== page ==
Bookmark   December 26, 2013 at 9:56AM
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dcward89

Here's another one both my grandmother's used...anyone know what a stove "eye" is?

    Bookmark   December 26, 2013 at 11:39AM
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ginny20

No, what is a stove eye?

And does anyone else still call any round, flat musical recording a "record"? I used to sound out of touch ("mom, it's a CD"), but now that vinyl is back in, I sound hip.

    Bookmark   December 26, 2013 at 1:15PM
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dcward89

Stove eye was how my grandmothers both referred to the burners...they would say turn on "the front eye on the left" or something along those lines. I've never heard the phrase outside of my family.

    Bookmark   December 26, 2013 at 3:04PM
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chicagoans

I love these anecdotes about our beloved grannies and grandpas!

My Grandma Elsie always served something she called "Solution." A very frugal woman, she saved everything, and every left over beverage went together into a pitcher - iced tea, lemonade, fruit punch, orange juice, etc. Since the leftover beverages were all different colors and amounts, "Solution" was always a different color. (I was always a little bit afraid of it, partly due to the odd, vaguely scientific name and partly because it never looked the same from one visit to the next.)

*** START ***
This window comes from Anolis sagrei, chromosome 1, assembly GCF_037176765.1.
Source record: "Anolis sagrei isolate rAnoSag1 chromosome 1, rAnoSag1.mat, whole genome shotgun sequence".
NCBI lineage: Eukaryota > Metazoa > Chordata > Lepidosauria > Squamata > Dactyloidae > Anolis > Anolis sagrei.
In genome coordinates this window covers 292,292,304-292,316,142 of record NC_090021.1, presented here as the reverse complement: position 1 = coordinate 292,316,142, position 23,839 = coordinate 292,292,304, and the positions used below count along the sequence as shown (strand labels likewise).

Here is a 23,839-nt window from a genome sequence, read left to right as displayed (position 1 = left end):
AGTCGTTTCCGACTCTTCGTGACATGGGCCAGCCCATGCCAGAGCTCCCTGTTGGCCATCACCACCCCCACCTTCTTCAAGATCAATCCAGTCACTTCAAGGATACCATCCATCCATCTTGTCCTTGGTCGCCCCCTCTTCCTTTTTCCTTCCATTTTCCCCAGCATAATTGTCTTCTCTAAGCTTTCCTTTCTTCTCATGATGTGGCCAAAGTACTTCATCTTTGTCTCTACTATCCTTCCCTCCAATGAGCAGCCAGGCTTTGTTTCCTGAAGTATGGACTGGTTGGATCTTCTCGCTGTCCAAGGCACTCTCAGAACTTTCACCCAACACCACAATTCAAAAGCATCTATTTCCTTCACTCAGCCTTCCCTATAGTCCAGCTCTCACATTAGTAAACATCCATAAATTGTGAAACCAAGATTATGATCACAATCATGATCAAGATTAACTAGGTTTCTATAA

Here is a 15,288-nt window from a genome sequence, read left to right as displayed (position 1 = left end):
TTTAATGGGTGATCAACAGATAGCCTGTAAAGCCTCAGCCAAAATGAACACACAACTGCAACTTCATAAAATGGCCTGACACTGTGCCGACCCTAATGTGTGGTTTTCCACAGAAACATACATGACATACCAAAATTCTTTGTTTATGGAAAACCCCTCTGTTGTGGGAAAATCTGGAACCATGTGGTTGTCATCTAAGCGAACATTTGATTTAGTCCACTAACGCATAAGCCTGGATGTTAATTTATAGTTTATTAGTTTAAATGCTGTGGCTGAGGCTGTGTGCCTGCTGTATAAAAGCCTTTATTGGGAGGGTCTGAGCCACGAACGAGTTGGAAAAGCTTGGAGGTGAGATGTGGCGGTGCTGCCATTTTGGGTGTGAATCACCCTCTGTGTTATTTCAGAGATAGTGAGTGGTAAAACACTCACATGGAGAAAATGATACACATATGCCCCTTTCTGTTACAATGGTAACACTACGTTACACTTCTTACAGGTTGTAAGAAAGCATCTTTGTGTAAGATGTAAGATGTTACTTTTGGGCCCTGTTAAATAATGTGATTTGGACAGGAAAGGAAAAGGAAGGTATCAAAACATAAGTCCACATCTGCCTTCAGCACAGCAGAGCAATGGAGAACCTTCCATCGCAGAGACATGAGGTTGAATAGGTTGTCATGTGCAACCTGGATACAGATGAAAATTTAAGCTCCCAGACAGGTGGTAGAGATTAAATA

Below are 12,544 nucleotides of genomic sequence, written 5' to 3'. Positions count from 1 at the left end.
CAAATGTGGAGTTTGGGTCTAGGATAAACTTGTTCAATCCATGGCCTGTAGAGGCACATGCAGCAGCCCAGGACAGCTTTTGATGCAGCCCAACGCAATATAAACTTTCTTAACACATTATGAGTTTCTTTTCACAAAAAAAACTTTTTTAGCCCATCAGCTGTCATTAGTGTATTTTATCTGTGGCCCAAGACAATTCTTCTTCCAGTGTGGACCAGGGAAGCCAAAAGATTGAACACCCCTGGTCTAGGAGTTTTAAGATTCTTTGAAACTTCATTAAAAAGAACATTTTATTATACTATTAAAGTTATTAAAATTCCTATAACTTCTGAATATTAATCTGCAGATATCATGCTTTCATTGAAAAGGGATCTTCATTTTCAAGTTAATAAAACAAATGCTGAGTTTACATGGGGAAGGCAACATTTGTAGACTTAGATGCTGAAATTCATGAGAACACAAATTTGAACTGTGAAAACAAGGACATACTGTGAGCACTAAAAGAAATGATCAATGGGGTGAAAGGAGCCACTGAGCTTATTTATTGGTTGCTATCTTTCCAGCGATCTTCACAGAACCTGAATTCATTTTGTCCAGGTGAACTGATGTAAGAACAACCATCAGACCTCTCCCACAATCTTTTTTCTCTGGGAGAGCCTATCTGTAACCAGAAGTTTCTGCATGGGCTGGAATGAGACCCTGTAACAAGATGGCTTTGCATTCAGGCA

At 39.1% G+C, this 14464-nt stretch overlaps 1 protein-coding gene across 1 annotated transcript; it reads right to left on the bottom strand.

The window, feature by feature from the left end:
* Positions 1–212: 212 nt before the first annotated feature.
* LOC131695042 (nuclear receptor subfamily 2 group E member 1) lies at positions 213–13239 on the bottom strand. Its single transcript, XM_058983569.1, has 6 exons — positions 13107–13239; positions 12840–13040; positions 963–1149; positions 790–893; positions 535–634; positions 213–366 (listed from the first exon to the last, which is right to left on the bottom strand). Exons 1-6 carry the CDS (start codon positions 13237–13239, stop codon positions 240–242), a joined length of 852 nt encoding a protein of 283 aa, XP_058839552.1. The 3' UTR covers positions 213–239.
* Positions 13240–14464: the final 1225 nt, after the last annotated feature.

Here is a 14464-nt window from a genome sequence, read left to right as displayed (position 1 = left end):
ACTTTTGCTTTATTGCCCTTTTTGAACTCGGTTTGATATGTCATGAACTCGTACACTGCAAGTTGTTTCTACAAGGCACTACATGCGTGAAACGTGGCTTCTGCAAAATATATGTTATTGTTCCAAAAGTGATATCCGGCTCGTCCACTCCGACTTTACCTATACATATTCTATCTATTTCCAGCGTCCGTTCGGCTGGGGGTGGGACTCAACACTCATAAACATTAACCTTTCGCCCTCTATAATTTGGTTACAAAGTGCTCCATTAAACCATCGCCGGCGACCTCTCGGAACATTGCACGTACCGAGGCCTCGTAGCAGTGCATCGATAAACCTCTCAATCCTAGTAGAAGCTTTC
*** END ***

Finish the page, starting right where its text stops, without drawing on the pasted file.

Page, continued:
My inlaws say "eye-talian" instead of Italian, and pronounce coupon as if there's a "y" in it: "kyoo-pon" instead of "koo-pon." Both sound odd to me, and we all grew up in the midwest so it's not a regional thing as far as I know. (My FIL also calls our armoire a highboy; first time he said it I had no idea what he was talking about.)

    Bookmark   December 26, 2013 at 4:03PM
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Annie Deighnaugh

Dad always had an expression that I'd never heard. When he didn't want us to talk back or make up a story, he'd say, "Don't give me none of your rhubarb!"

He learned Polish before he learned English so he always had some odd pronunciations...in addition to dese, dems and dose, he always had a sangwich for lunch.

    Bookmark   December 26, 2013 at 4:53PM